Bismarck's public schools will fulfill the new graduation requirement that students pass the civics test given to candidates for U.S. citizenship by offering the exam to high school juniors and eighth-graders in the spring.
Students who do not pass the 100-question test will be given additional opportunities to take it, said Ryan Townsend, director of curriculum, instruction, assessment and teacher development for Bismarck Public Schools.
The graduation requirement takes effect during the 2016-17 school year and requires that students answer at least 60 questions correctly. In subsequent years, students must correctly answer 70 questions.
Townsend said eighth-graders study U.S. and North Dakota history, and high school juniors study U.S. history.
"We felt like those were two grade levels where that content was pretty well covered," he said.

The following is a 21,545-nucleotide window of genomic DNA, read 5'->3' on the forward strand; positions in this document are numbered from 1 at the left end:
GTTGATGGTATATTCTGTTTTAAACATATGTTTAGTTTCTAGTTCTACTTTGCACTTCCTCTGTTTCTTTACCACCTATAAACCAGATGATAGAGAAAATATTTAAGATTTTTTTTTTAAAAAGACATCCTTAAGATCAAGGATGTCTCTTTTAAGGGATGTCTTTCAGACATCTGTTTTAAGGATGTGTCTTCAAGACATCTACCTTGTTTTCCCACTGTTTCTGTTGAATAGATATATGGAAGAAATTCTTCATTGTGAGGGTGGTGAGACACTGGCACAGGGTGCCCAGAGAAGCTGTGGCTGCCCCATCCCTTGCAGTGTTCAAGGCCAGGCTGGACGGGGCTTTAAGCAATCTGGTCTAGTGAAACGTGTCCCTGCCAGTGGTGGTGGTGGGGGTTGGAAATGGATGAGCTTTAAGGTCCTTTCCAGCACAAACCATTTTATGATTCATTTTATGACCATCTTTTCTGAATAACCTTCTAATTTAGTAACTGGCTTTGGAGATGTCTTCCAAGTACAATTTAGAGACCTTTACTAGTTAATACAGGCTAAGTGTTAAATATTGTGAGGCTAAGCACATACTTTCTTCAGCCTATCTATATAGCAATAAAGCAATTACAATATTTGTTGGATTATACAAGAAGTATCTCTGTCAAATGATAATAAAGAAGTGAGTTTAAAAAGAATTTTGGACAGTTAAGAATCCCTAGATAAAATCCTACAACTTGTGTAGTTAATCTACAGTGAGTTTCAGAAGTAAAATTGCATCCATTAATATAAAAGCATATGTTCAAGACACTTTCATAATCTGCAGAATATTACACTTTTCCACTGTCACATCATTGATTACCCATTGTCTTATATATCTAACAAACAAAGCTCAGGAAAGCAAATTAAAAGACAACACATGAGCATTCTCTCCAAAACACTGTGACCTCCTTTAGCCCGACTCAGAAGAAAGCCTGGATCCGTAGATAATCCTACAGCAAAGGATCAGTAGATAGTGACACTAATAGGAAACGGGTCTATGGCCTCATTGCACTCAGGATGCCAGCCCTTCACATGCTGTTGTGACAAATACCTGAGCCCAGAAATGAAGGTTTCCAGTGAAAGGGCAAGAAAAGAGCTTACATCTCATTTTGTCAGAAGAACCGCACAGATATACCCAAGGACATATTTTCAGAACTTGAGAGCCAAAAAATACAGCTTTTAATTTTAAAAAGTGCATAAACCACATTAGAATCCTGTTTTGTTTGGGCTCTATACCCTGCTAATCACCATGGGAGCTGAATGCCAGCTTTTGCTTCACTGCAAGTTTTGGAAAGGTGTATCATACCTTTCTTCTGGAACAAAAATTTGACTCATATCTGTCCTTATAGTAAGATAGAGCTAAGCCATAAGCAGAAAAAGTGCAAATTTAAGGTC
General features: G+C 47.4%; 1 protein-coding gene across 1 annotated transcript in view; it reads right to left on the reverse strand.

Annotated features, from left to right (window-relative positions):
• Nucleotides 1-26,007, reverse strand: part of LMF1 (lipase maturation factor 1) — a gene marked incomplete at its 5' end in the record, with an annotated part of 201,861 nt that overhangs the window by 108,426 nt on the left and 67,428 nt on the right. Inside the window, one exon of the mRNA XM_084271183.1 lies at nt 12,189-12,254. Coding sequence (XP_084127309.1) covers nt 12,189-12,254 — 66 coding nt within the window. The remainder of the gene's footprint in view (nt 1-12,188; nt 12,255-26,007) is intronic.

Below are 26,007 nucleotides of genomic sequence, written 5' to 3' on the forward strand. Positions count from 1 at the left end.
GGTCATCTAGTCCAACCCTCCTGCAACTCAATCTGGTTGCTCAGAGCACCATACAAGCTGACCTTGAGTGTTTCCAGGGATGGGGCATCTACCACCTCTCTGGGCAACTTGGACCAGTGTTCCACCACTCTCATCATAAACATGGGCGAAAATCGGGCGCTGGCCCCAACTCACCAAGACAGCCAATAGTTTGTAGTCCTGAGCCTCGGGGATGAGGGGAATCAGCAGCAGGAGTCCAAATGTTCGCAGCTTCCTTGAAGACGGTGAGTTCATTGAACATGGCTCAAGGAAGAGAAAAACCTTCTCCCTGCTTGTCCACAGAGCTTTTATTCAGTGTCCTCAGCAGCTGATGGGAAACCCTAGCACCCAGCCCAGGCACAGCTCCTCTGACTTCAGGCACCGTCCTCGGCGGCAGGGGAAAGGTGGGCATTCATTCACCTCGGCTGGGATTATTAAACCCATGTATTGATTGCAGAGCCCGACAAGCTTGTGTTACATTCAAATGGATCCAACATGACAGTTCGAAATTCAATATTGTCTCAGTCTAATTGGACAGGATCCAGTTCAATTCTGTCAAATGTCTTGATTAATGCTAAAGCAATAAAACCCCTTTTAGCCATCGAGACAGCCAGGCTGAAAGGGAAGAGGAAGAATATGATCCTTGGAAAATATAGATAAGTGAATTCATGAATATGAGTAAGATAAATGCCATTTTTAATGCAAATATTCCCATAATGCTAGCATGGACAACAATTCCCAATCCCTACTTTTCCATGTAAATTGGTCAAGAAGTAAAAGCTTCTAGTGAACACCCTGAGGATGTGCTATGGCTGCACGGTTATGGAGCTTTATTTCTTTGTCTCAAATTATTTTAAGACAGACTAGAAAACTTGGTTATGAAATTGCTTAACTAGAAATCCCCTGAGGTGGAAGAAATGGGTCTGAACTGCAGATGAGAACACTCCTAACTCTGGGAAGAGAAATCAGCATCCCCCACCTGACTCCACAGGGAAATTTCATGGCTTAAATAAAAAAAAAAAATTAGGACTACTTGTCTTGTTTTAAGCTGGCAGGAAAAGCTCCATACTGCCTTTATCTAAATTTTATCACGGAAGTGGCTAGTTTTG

School district leaders and teacher representatives from Bismarck's middle and high schools have met several times to discuss implementing the new graduation requirement.
They have not yet set dates for the test, though Townsend said juniors will take it before eighth-graders.
In future years, the test will be offered only to Bismarck's eighth-grade students, Townsend said. Those who fail to pass it the first time will be given additional instruction and will schedule a time to take it again, likely during a study period.
School districts throughout the state are making plans to implement the new graduation requirement established in January 2015 when Gov. Jack Dalrymple signed House Bill 1087 into law.
Mandan High School Principal Mark Andresen told his district's school board in December that students will have eight opportunities during their senior year to pass the test.